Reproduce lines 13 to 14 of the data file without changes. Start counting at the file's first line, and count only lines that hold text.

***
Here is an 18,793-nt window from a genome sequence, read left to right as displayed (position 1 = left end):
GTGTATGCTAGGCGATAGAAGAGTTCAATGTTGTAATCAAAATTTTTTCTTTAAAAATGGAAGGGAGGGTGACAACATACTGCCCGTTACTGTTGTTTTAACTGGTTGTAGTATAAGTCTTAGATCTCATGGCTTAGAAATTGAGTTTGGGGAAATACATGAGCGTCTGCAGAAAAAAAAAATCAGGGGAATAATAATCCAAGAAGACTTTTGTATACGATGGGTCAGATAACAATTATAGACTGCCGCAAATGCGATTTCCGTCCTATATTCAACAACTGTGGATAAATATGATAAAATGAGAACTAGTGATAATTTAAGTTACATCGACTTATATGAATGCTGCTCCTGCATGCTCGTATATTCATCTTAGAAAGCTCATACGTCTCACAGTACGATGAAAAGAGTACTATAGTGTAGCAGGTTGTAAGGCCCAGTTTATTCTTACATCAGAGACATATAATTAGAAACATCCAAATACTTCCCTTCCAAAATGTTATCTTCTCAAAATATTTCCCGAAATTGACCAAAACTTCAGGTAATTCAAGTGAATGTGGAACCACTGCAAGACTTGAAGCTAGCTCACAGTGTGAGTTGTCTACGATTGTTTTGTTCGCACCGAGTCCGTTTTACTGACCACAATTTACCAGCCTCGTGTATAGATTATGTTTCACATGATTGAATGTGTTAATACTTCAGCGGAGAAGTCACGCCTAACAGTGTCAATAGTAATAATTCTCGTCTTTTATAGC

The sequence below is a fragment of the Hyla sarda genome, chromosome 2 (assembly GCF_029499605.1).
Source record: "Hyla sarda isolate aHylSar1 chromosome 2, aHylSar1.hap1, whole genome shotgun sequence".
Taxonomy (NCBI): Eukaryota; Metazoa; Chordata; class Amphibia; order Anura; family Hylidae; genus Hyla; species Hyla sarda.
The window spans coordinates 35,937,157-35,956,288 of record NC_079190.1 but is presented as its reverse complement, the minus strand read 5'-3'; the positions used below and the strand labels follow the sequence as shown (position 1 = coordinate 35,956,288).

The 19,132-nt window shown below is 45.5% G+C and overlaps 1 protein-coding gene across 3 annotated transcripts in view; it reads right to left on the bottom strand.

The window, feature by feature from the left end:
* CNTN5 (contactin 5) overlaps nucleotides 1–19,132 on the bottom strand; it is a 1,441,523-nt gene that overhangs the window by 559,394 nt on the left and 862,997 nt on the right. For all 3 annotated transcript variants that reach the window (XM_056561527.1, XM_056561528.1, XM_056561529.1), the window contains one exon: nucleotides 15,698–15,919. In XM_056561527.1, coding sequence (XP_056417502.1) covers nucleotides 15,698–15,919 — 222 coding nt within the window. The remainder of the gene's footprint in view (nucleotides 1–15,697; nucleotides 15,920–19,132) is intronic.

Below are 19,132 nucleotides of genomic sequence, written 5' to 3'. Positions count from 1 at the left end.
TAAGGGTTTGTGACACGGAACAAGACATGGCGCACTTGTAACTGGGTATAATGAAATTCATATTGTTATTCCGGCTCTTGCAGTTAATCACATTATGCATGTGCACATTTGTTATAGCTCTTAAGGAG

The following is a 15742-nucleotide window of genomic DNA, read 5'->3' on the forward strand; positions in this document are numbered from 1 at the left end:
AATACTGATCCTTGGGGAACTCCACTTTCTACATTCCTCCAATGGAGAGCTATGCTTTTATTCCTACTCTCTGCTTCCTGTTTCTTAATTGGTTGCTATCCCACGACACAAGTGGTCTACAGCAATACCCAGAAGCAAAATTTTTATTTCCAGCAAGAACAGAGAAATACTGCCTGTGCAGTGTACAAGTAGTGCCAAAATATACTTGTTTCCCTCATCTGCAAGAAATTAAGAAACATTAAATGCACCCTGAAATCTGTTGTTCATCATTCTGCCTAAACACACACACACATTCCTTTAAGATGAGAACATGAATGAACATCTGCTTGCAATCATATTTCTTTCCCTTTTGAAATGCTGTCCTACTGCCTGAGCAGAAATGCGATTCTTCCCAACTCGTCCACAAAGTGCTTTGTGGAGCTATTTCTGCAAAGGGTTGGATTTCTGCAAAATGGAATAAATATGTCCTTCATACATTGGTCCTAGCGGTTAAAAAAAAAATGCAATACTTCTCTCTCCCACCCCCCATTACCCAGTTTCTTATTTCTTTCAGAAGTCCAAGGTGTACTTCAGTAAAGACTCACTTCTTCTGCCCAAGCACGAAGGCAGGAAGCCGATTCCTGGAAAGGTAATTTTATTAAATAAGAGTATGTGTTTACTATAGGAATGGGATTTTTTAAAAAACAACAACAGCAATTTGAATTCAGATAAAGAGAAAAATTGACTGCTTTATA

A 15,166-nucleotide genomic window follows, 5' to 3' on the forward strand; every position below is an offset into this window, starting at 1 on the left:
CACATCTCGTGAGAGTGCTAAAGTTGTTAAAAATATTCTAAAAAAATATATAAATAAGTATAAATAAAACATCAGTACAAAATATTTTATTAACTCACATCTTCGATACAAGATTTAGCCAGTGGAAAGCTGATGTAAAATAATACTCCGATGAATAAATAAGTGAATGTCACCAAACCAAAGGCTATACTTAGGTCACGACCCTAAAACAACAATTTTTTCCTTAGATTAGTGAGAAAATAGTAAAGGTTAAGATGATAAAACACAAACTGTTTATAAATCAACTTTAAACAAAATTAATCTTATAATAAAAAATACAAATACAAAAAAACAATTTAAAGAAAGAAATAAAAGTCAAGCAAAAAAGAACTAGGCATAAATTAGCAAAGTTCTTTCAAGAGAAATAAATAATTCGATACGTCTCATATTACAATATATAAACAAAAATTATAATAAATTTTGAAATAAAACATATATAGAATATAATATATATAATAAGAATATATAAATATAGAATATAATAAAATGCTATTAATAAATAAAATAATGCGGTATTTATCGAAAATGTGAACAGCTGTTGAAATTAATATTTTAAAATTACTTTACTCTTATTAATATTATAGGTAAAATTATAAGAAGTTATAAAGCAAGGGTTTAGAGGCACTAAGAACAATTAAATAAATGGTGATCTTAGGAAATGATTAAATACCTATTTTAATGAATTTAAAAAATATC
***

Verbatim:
AATACTGATCCTTGGGGAACTCCACTTTCTACATTCCTCCAATGGAGAGCTATGCTTTTATTCCTACTCTCTGCTTCCTGTTTCTTAATTGGTTGCTATCCCACGACACAAGTGGTCTACAGCAATACCCAGAAGCAAAATTTTTATTTCCAGCAAGAACAGAGAAATACTGCCTGTGCAGTGTACAAGTAGTGCCAAAATATACTTGTTTCCCTCATCTGCAAGAAATTAAGAAACATTAAATGCACCCTGAAATCTGTTGTTCATCATTCTGCCTAAACACACACACACATTCCTTTAAGATGAGAACATGAATGAACATCTGCTTGCAATCATATTTCTTTCCCTTTTGAAATGCTGTCCTACTGCCTGAGCAGAAATGCGATTCTTCCCAACTCGTCCACAAAGTGCTTTGTGGAGCTATTTCTGCAAAGGGTTGGATTTCTGCAAAATGGAATAAATATGTCCTTCATACATTGGTCCTAGCGGTTAAAAAAAAAATGCAATACTTCTCTCTCCCACCCCCCATTACCCAGTTTCTTATTTCTTTCAGAAGTCCAAGGTGTACTTCAGTAAAGACTCACTTCTTCTGCCCAAGCACGAAGGCAGGAAGCCGATTCCTGGAAAGGTAATTTTATTAAATAAGAGTATGTGTTTACTATAGGAATGGGATTTTTTAAAAAACAACAACAGCAATTTGAATTCAGATAAAGAGAAAAATTGACTGCTTTATA

A 15,166-nucleotide genomic window follows, 5' to 3' on the forward strand; every position below is an offset into this window, starting at 1 on the left: